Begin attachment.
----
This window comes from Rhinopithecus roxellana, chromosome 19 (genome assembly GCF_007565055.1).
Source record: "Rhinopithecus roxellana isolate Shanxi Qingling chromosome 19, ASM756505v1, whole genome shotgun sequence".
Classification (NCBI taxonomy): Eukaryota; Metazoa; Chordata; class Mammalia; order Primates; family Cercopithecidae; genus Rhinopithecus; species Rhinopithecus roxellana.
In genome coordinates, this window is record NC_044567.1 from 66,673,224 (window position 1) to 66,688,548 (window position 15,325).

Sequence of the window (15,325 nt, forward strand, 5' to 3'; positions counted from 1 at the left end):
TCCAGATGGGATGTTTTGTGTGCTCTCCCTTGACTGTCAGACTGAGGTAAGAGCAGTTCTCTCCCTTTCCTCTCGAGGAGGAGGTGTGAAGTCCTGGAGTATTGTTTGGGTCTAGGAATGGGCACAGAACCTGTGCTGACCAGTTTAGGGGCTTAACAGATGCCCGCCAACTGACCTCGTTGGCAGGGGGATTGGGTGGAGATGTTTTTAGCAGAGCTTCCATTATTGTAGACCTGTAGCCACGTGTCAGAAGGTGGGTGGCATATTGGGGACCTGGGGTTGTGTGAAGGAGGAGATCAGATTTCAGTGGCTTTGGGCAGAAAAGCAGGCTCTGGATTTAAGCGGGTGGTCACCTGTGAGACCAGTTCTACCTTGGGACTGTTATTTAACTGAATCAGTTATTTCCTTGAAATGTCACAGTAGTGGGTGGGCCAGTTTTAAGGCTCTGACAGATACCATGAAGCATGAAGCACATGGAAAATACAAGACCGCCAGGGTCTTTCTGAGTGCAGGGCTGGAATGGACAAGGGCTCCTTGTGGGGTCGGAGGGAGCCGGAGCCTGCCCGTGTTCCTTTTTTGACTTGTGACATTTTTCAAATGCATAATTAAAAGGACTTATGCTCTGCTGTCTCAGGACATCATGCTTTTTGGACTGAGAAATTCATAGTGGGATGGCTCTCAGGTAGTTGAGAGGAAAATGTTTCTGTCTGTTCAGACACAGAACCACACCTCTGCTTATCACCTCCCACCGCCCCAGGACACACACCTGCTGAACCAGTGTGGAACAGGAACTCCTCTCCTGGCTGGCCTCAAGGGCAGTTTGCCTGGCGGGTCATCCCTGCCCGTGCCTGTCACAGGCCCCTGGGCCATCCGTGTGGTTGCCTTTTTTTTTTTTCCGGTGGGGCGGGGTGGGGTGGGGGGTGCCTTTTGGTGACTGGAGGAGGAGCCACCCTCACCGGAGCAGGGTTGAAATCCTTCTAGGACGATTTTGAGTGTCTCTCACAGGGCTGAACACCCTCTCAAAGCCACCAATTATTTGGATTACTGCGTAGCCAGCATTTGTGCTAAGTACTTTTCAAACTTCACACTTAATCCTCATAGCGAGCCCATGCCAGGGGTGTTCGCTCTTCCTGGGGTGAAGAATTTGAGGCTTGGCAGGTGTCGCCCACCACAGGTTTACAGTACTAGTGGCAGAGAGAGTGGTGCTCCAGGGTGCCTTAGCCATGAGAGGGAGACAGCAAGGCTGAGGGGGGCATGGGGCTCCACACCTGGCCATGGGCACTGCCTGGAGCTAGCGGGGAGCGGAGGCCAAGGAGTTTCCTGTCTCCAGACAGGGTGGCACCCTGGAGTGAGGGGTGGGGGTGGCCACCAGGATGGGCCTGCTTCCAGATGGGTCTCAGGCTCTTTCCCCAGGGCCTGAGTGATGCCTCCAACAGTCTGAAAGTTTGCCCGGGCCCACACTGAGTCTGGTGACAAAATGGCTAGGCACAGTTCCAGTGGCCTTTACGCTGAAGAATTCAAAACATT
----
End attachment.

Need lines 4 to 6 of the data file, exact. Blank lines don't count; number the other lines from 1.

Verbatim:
In genome coordinates, this window is record NC_044567.1 from 66,673,224 (window position 1) to 66,688,548 (window position 15,325).

Sequence of the window (15,325 nt, forward strand, 5' to 3'; positions counted from 1 at the left end):
TCCAGATGGGATGTTTTGTGTGCTCTCCCTTGACTGTCAGACTGAGGTAAGAGCAGTTCTCTCCCTTTCCTCTCGAGGAGGAGGTGTGAAGTCCTGGAGTATTGTTTGGGTCTAGGAATGGGCACAGAACCTGTGCTGACCAGTTTAGGGGCTTAACAGATGCCCGCCAACTGACCTCGTTGGCAGGGGGATTGGGTGGAGATGTTTTTAGCAGAGCTTCCATTATTGTAGACCTGTAGCCACGTGTCAGAAGGTGGGTGGCATATTGGGGACCTGGGGTTGTGTGAAGGAGGAGATCAGATTTCAGTGGCTTTGGGCAGAAAAGCAGGCTCTGGATTTAAGCGGGTGGTCACCTGTGAGACCAGTTCTACCTTGGGACTGTTATTTAACTGAATCAGTTATTTCCTTGAAATGTCACAGTAGTGGGTGGGCCAGTTTTAAGGCTCTGACAGATACCATGAAGCATGAAGCACATGGAAAATACAAGACCGCCAGGGTCTTTCTGAGTGCAGGGCTGGAATGGACAAGGGCTCCTTGTGGGGTCGGAGGGAGCCGGAGCCTGCCCGTGTTCCTTTTTTGACTTGTGACATTTTTCAAATGCATAATTAAAAGGACTTATGCTCTGCTGTCTCAGGACATCATGCTTTTTGGACTGAGAAATTCATAGTGGGATGGCTCTCAGGTAGTTGAGAGGAAAATGTTTCTGTCTGTTCAGACACAGAACCACACCTCTGCTTATCACCTCCCACCGCCCCAGGACACACACCTGCTGAACCAGTGTGGAACAGGAACTCCTCTCCTGGCTGGCCTCAAGGGCAGTTTGCCTGGCGGGTCATCCCTGCCCGTGCCTGTCACAGGCCCCTGGGCCATCCGTGTGGTTGCCTTTTTTTTTTTTCCGGTGGGGCGGGGTGGGGTGGGGGGTGCCTTTTGGTGACTGGAGGAGGAGCCACCCTCACCGGAGCAGGGTTGAAATCCTTCTAGGACGATTTTGAGTGTCTCTCACAGGGCTGAACACCCTCTCAAAGCCACCAATTATTTGGATTACTGCGTAGCCAGCATTTGTGCTAAGTACTTTTCAAACTTCACACTTAATCCTCATAGCGAGCCCATGCCAGGGGTGTTCGCTCTTCCTGGGGTGAAGAATTTGAGGCTTGGCAGGTGTCGCCCACCACAGGTTTACAGTACTAGTGGCAGAGAGAGTGGTGCTCCAGGGTGCCTTAGCCATGAGAGGGAGACAGCAAGGCTGAGGGGGGCATGGGGCTCCACACCTGGCCATGGGCACTGCCTGGAGCTAGCGGGGAGCGGAGGCCAAGGAGTTTCCTGTCTCCAGACAGGGTGGCACCCTGGAGTGAGGGGTGGGGGTGGCCACCAGGATGGGCCTGCTTCCAGATGGGTCTCAGGCTCTTTCCCCAGGGCCTGAGTGATGCCTCCAACAGTCTGAAAGTTTGCCCGGGCCCACACTGAGTCTGGTGACAAAATGGCTAGGCACAGTTCCAGTGGCCTTTACGCTGAAGAATTCAAAACATT